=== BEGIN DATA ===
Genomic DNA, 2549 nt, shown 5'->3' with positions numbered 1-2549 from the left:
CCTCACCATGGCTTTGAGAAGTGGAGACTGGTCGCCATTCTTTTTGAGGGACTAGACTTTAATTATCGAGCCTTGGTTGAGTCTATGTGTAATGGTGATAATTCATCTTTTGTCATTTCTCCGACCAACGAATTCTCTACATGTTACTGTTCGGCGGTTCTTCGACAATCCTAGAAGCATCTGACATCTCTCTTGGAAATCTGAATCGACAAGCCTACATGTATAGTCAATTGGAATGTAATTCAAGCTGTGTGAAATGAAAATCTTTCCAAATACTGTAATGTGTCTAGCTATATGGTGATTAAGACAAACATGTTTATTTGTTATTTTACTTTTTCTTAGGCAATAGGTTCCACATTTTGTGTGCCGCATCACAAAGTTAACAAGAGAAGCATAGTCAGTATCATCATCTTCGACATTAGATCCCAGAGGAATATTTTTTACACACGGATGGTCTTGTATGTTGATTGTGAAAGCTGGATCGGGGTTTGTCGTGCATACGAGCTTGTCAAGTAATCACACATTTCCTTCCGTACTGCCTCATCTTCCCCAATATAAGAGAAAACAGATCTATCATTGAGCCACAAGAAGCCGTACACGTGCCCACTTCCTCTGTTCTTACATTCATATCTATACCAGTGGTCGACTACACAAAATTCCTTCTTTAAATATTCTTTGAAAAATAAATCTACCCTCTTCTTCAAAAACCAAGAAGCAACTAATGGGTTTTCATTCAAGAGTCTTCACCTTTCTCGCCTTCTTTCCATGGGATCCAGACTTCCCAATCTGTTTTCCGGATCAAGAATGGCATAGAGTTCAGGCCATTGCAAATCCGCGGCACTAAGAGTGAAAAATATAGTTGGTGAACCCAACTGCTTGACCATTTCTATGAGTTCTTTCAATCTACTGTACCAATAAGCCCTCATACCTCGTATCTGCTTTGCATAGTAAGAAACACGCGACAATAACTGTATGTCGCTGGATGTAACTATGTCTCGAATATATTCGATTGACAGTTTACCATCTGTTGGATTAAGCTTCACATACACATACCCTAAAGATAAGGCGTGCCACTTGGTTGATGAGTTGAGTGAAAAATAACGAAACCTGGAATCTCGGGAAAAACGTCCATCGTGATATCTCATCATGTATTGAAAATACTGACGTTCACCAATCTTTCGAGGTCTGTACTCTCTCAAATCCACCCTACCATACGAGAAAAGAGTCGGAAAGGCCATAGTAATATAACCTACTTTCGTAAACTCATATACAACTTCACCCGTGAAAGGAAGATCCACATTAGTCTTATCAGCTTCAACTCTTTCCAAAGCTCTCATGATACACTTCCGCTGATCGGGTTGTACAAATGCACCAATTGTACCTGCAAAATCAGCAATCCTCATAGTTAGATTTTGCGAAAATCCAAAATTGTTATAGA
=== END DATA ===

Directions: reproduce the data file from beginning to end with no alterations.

Genomic DNA, 2549 nt, shown 5'->3' with positions numbered 1-2549 from the left:
CCTCACCATGGCTTTGAGAAGTGGAGACTGGTCGCCATTCTTTTTGAGGGACTAGACTTTAATTATCGAGCCTTGGTTGAGTCTATGTGTAATGGTGATAATTCATCTTTTGTCATTTCTCCGACCAACGAATTCTCTACATGTTACTGTTCGGCGGTTCTTCGACAATCCTAGAAGCATCTGACATCTCTCTTGGAAATCTGAATCGACAAGCCTACATGTATAGTCAATTGGAATGTAATTCAAGCTGTGTGAAATGAAAATCTTTCCAAATACTGTAATGTGTCTAGCTATATGGTGATTAAGACAAACATGTTTATTTGTTATTTTACTTTTTCTTAGGCAATAGGTTCCACATTTTGTGTGCCGCATCACAAAGTTAACAAGAGAAGCATAGTCAGTATCATCATCTTCGACATTAGATCCCAGAGGAATATTTTTTACACACGGATGGTCTTGTATGTTGATTGTGAAAGCTGGATCGGGGTTTGTCGTGCATACGAGCTTGTCAAGTAATCACACATTTCCTTCCGTACTGCCTCATCTTCCCCAATATAAGAGAAAACAGATCTATCATTGAGCCACAAGAAGCCGTACACGTGCCCACTTCCTCTGTTCTTACATTCATATCTATACCAGTGGTCGACTACACAAAATTCCTTCTTTAAATATTCTTTGAAAAATAAATCTACCCTCTTCTTCAAAAACCAAGAAGCAACTAATGGGTTTTCATTCAAGAGTCTTCACCTTTCTCGCCTTCTTTCCATGGGATCCAGACTTCCCAATCTGTTTTCCGGATCAAGAATGGCATAGAGTTCAGGCCATTGCAAATCCGCGGCACTAAGAGTGAAAAATATAGTTGGTGAACCCAACTGCTTGACCATTTCTATGAGTTCTTTCAATCTACTGTACCAATAAGCCCTCATACCTCGTATCTGCTTTGCATAGTAAGAAACACGCGACAATAACTGTATGTCGCTGGATGTAACTATGTCTCGAATATATTCGATTGACAGTTTACCATCTGTTGGATTAAGCTTCACATACACATACCCTAAAGATAAGGCGTGCCACTTGGTTGATGAGTTGAGTGAAAAATAACGAAACCTGGAATCTCGGGAAAAACGTCCATCGTGATATCTCATCATGTATTGAAAATACTGACGTTCACCAATCTTTCGAGGTCTGTACTCTCTCAAATCCACCCTACCATACGAGAAAAGAGTCGGAAAGGCCATAGTAATATAACCTACTTTCGTAAACTCATATACAACTTCACCCGTGAAAGGAAGATCCACATTAGTCTTATCAGCTTCAACTCTTTCCAAAGCTCTCATGATACACTTCCGCTGATCGGGTTGTACAAATGCACCAATTGTACCTGCAAAATCAGCAATCCTCATAGTTAGATTTTGCGAAAATCCAAAATTGTTATAGA